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Featured The King James Version

Discussion in 'Controversial Christian Theology' started by Lik3, Dec 6, 2017 at 10:56 AM.

  1. Lik3

    Lik3 Newbie

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    Is the KJV only view a false view of preaching or studying the Bible? I am just wondering because I believe all translations are written about the same things? They are translations, not a promotion of false doctrine. When did the KJV only view take place? Why would it be considered more accurate than the NKJV and other translations?
     
  2. brinny

    brinny everlovin' shiner of light in dark places Supporter

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    You might want to research it. Many versions leave out crucial God-breathed elements.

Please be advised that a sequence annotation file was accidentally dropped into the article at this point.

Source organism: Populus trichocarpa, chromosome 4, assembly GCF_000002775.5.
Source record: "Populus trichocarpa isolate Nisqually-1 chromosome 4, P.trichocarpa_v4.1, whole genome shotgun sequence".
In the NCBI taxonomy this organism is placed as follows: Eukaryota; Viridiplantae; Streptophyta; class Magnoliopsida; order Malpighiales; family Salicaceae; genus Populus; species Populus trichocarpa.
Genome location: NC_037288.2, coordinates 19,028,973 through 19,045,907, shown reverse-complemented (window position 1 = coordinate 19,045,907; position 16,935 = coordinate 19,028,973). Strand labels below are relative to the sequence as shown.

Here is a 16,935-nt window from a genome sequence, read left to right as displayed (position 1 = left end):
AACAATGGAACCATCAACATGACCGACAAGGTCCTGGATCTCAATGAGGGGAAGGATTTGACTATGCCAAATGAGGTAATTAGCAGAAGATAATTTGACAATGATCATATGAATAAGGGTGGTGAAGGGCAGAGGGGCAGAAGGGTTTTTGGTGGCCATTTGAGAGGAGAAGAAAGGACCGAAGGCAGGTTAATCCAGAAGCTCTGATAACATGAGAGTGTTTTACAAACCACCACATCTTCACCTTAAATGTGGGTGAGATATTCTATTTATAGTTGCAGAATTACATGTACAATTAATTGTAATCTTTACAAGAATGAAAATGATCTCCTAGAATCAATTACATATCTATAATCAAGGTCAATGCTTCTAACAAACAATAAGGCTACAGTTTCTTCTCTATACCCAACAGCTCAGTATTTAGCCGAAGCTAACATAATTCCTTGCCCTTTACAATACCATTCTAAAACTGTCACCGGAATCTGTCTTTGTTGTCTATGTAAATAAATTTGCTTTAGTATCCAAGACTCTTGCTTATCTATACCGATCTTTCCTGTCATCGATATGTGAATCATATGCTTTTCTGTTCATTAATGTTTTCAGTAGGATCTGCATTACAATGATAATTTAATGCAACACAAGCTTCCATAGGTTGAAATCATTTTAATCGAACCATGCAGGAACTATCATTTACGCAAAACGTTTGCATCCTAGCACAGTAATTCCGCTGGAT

In addition, pray about it.
     
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  3. HereIStand

    HereIStand Regular Member Supporter

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    I believe the NKJV is translated from the same manuscripts as KJV. Technically, the KJV-only debate hinges on different manuscripts used for it, than other translations, such as the ESV. Historically, I'm not sure the KJV-only movement really emerged until other translations, such as the NIV, became more common in evangelical circles. Preferring the KJV over other translations is fine. KJV-only goes to far.
     
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  4. tampasteve

    tampasteve Tampa, Florida, USA, Earth, Sol, Orion arm Supporter